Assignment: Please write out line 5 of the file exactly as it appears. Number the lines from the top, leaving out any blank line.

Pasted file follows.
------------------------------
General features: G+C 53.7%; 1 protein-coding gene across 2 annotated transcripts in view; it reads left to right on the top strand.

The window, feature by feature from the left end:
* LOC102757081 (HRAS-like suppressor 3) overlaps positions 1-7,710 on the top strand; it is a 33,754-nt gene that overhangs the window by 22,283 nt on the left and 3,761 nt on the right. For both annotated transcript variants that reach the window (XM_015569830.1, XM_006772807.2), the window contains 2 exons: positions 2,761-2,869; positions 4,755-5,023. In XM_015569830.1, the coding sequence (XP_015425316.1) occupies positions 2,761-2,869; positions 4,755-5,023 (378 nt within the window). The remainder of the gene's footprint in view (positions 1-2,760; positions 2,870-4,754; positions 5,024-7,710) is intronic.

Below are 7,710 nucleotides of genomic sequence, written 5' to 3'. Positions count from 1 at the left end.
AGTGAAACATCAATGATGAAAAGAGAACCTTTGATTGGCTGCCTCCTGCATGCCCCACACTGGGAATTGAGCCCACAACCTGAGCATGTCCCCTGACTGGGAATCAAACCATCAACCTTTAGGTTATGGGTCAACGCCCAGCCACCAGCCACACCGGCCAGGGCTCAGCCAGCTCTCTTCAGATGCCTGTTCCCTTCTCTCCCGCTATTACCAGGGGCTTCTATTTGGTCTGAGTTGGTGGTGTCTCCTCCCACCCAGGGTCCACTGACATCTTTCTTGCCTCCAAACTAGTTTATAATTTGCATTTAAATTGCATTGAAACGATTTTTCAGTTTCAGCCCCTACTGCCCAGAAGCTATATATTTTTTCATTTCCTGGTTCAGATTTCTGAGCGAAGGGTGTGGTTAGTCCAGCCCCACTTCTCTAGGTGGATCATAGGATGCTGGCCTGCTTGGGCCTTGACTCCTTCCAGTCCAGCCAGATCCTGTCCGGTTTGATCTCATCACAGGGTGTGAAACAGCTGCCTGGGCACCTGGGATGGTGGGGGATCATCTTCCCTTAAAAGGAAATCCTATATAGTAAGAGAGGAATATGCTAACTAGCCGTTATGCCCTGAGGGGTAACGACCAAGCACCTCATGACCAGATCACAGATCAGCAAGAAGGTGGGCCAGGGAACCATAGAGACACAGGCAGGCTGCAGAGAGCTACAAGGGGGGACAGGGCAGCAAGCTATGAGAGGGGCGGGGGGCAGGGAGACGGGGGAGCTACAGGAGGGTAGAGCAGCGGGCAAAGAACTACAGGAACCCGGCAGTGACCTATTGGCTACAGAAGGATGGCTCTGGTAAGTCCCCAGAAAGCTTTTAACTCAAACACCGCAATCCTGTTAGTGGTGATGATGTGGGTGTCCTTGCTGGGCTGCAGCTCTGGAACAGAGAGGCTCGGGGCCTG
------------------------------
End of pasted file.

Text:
AGTGAAACATCAATGATGAAAAGAGAACCTTTGATTGGCTGCCTCCTGCATGCCCCACACTGGGAATTGAGCCCACAACCTGAGCATGTCCCCTGACTGGGAATCAAACCATCAACCTTTAGGTTATGGGTCAACGCCCAGCCACCAGCCACACCGGCCAGGGCTCAGCCAGCTCTCTTCAGATGCCTGTTCCCTTCTCTCCCGCTATTACCAGGGGCTTCTATTTGGTCTGAGTTGGTGGTGTCTCCTCCCACCCAGGGTCCACTGACATCTTTCTTGCCTCCAAACTAGTTTATAATTTGCATTTAAATTGCATTGAAACGATTTTTCAGTTTCAGCCCCTACTGCCCAGAAGCTATATATTTTTTCATTTCCTGGTTCAGATTTCTGAGCGAAGGGTGTGGTTAGTCCAGCCCCACTTCTCTAGGTGGATCATAGGATGCTGGCCTGCTTGGGCCTTGACTCCTTCCAGTCCAGCCAGATCCTGTCCGGTTTGATCTCATCACAGGGTGTGAAACAGCTGCCTGGGCACCTGGGATGGTGGGGGATCATCTTCCCTTAAAAGGAAATCCTATATAGTAAGAGAGGAATATGCTAACTAGCCGTTATGCCCTGAGGGGTAACGACCAAGCACCTCATGACCAGATCACAGATCAGCAAGAAGGTGGGCCAGGGAACCATAGAGACACAGGCAGGCTGCAGAGAGCTACAAGGGGGGACAGGGCAGCAAGCTATGAGAGGGGCGGGGGGCAGGGAGACGGGGGAGCTACAGGAGGGTAGAGCAGCGGGCAAAGAACTACAGGAACCCGGCAGTGACCTATTGGCTACAGAAGGATGGCTCTGGTAAGTCCCCAGAAAGCTTTTAACTCAAACACCGCAATCCTGTTAGTGGTGATGATGTGGGTGTCCTTGCTGGGCTGCAGCTCTGGAACAGAGAGGCTCGGGGCCTG